We're happy to announce that Performance Philosophy will have a presence at the Association for Theatre in Higher Education (ATHE) this summer in Scottsdale Arizona. Below, please find a brief description of the events and participants. We hope you can come support the event if you are in the area and planning to attend the conference.

Session Title

“The Dream of Educating a Revitalized Sociality: Performance Philosophy Pedagogy””


Session Organizers

Wade Hollingshaus (Brigham Young University) – session chair

Will Daddario (Illinois State University)


Session Abstract

Among the many situations in which we find ourselves struggling to “dream” forth the possible from the impossible, higher education stands out as one of the most troublesome. With growing class sizes and shrinking faculty sizes, the wholesale institutionalization of quantitative assessment, the push toward distance learning, and other evidence of the neoliberalist financialization of education, the liberal tenets that have long underwritten higher education are facing unique challenges, but also unique opportunities. This session features research from three scholars who have invoked the contexts of Performance Philosophy to respond to this neoliberal crisis in education.


“‘There is a Sphinx in the Corridor of E Building!’: Critical Practice at Victoria University”

In recent years, the restricting of the creative arts degrees at Victoria University have evacuated those degrees of, as Margaret Trail writes, their “theoretical and philosophical components.” In her paper, Trail outlines the intervention—“Critical Practice units”—that she and her colleagues have used to respond to this crisis.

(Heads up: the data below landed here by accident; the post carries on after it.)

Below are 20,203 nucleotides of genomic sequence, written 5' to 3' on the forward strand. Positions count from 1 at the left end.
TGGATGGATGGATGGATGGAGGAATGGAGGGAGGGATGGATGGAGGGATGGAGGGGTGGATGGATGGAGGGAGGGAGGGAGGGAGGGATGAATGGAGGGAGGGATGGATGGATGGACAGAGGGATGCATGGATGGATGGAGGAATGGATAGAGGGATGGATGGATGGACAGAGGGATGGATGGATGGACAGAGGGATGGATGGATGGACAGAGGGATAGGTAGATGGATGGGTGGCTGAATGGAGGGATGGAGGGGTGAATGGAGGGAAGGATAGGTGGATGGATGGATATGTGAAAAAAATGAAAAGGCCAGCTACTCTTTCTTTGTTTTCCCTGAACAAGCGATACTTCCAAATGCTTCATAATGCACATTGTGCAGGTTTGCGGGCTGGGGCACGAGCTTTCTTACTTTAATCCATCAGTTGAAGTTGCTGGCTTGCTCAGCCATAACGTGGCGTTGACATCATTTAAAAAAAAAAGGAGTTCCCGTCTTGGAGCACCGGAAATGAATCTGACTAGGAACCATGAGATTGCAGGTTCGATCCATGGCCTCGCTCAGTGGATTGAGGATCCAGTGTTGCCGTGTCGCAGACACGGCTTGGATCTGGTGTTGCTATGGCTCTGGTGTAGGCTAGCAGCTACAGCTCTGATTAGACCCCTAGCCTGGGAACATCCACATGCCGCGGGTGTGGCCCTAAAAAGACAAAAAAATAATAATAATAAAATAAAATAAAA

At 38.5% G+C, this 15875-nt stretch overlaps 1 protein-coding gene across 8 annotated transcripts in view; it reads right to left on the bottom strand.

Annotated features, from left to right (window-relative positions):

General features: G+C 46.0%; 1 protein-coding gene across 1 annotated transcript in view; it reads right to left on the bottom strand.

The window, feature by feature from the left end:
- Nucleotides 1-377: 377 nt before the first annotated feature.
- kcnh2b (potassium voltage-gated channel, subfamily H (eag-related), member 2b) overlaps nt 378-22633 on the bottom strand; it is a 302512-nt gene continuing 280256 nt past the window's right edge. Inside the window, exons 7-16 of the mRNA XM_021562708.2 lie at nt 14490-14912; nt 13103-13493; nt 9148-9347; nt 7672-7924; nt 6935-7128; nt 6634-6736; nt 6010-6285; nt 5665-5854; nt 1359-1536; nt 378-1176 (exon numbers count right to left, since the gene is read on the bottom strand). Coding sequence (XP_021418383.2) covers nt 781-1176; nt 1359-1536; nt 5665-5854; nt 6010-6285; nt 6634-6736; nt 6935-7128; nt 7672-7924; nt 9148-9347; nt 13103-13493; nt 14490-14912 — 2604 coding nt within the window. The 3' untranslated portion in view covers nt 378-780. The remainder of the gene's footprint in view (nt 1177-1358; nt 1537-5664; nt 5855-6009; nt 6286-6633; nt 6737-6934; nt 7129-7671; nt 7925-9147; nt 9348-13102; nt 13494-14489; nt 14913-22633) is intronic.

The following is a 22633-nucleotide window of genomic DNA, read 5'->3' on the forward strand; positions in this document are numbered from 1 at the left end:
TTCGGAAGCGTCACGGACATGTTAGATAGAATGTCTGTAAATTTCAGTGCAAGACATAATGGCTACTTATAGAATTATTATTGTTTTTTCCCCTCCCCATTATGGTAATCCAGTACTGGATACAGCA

“Academy, Conservatory, University: Transdisciplining Performance in The Hague”

Attempting to “resuscitat[e]” liberal education and “to articulate an engaged and engaging global citizenship for the 21st century,” Cissue Fu has developed what she refers to as “Political Arts,” a set of practices which offering an “inspection of the communicative, reflexive, and transformative aspects of individual and collective political agency.” In her paper, Fu “crystallizes the educational opportunities and pedagogical insights” she has garnered as she has implemented these practices at Leiden University College.

“Mindfulness Meditation as Technology for ‘Becoming Imperceptible’ in Performance Philosophy and Performance Practice”

David Fancy (Brock University) explores moments in acting training and thinking about performance that engage Deleuze and Guattari’s notion of “mindfulness meditation,” an attempt to “interrupt,” as Fancy explains, “retrenched and unconsciously reproduced patterns of affective, social, ideological, psychic, cognitive, embodied and emotional conditioning.”

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